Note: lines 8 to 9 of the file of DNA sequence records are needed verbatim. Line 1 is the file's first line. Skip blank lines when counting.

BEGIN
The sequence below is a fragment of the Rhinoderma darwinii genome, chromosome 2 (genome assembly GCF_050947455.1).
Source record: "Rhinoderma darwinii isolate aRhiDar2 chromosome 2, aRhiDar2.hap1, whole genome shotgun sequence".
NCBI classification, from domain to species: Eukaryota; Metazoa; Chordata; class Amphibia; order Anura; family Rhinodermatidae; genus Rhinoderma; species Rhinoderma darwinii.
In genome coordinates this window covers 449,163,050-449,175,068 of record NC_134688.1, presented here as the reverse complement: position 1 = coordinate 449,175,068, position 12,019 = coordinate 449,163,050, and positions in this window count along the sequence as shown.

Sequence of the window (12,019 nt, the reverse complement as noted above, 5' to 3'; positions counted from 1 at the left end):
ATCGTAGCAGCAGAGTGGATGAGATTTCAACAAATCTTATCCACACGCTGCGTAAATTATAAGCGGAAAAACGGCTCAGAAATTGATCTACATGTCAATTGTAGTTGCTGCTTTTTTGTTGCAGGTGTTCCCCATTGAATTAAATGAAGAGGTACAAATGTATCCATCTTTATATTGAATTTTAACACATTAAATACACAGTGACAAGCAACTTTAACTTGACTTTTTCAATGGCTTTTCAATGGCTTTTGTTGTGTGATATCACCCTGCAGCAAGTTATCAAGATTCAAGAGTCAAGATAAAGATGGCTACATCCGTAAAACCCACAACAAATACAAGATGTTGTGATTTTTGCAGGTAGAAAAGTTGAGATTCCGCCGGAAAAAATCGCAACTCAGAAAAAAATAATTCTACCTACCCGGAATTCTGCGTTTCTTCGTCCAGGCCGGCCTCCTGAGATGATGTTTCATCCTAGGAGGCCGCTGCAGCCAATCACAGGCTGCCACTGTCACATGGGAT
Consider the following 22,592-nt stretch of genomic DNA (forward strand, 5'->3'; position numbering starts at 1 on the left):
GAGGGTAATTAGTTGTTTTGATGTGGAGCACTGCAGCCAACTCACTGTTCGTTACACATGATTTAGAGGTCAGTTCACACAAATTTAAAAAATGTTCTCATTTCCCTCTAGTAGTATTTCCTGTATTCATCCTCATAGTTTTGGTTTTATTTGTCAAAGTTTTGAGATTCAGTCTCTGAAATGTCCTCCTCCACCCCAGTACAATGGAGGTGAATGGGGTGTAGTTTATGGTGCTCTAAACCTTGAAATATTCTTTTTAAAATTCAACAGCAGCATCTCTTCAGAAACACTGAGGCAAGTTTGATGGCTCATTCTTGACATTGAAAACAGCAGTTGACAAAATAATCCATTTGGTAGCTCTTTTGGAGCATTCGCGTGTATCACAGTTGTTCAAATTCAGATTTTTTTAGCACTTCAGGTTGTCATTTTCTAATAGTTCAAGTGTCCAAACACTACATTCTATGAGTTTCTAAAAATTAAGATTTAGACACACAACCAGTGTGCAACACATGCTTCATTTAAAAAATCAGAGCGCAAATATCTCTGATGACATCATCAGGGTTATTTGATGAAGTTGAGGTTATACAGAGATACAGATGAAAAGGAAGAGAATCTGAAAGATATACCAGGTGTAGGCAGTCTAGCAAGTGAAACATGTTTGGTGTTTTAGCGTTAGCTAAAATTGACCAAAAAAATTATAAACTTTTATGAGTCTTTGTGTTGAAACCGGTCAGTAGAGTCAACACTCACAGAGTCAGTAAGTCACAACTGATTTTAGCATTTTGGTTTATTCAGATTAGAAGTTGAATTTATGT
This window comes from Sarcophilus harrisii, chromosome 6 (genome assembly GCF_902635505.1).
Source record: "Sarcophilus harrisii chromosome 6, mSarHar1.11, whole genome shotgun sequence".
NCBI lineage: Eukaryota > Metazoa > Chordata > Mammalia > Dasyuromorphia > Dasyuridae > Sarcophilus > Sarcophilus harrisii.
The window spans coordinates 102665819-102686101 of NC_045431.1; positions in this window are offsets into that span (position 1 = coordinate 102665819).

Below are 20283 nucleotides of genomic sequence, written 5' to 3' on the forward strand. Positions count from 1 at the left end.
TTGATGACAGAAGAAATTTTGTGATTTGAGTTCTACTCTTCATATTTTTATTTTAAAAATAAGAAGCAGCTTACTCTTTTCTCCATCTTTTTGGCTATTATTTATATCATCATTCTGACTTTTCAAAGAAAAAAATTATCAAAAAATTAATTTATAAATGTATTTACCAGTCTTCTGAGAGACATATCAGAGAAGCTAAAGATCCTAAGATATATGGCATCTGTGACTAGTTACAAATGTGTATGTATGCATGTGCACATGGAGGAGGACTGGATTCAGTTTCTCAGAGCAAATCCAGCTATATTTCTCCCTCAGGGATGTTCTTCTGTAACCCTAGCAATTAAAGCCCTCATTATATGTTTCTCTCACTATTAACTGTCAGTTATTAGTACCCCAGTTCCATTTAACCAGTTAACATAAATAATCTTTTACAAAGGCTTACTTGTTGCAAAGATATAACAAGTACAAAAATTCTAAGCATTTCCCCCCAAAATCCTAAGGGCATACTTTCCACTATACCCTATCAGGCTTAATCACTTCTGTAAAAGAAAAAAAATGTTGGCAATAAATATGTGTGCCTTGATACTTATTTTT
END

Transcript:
GAGGGTAATTAGTTGTTTTGATGTGGAGCACTGCAGCCAACTCACTGTTCGTTACACATGATTTAGAGGTCAGTTCACACAAATTTAAAAAATGTTCTCATTTCCCTCTAGTAGTATTTCCTGTATTCATCCTCATAGTTTTGGTTTTATTTGTCAAAGTTTTGAGATTCAGTCTCTGAAATGTCCTCCTCCACCCCAGTACAATGGAGGTGAATGGGGTGTAGTTTATGGTGCTCTAAACCTTGAAATATTCTTTTTAAAATTCAACAGCAGCATCTCTTCAGAAACACTGAGGCAAGTTTGATGGCTCATTCTTGACATTGAAAACAGCAGTTGACAAAATAATCCATTTGGTAGCTCTTTTGGAGCATTCGCGTGTATCACAGTTGTTCAAATTCAGATTTTTTTAGCACTTCAGGTTGTCATTTTCTAATAGTTCAAGTGTCCAAACACTACATTCTATGAGTTTCTAAAAATTAAGATTTAGACACACAACCAGTGTGCAACACATGCTTCATTTAAAAAATCAGAGCGCAAATATCTCTGATGACATCATCAGGGTTATTTGATGAAGTTGAGGTTATACAGAGATACAGATGAAAAGGAAGAGAATCTGAAAGATATACCAGGTGTAGGCAGTCTAGCAAGTGAAACATGTTTGGTGTTTTAGCGTTAGCTAAAATTGACCAAAAAAATTATAAACTTTTATGAGTCTTTGTGTTGAAACCGGTCAGTAGAGTCAACACTCACAGAGTCAGTAAGTCACAACTGATTTTAGCATTTTGGTTTATTCAGATTAGAAGTTGAATTTATGT
This window comes from Sarcophilus harrisii, chromosome 6 (genome assembly GCF_902635505.1).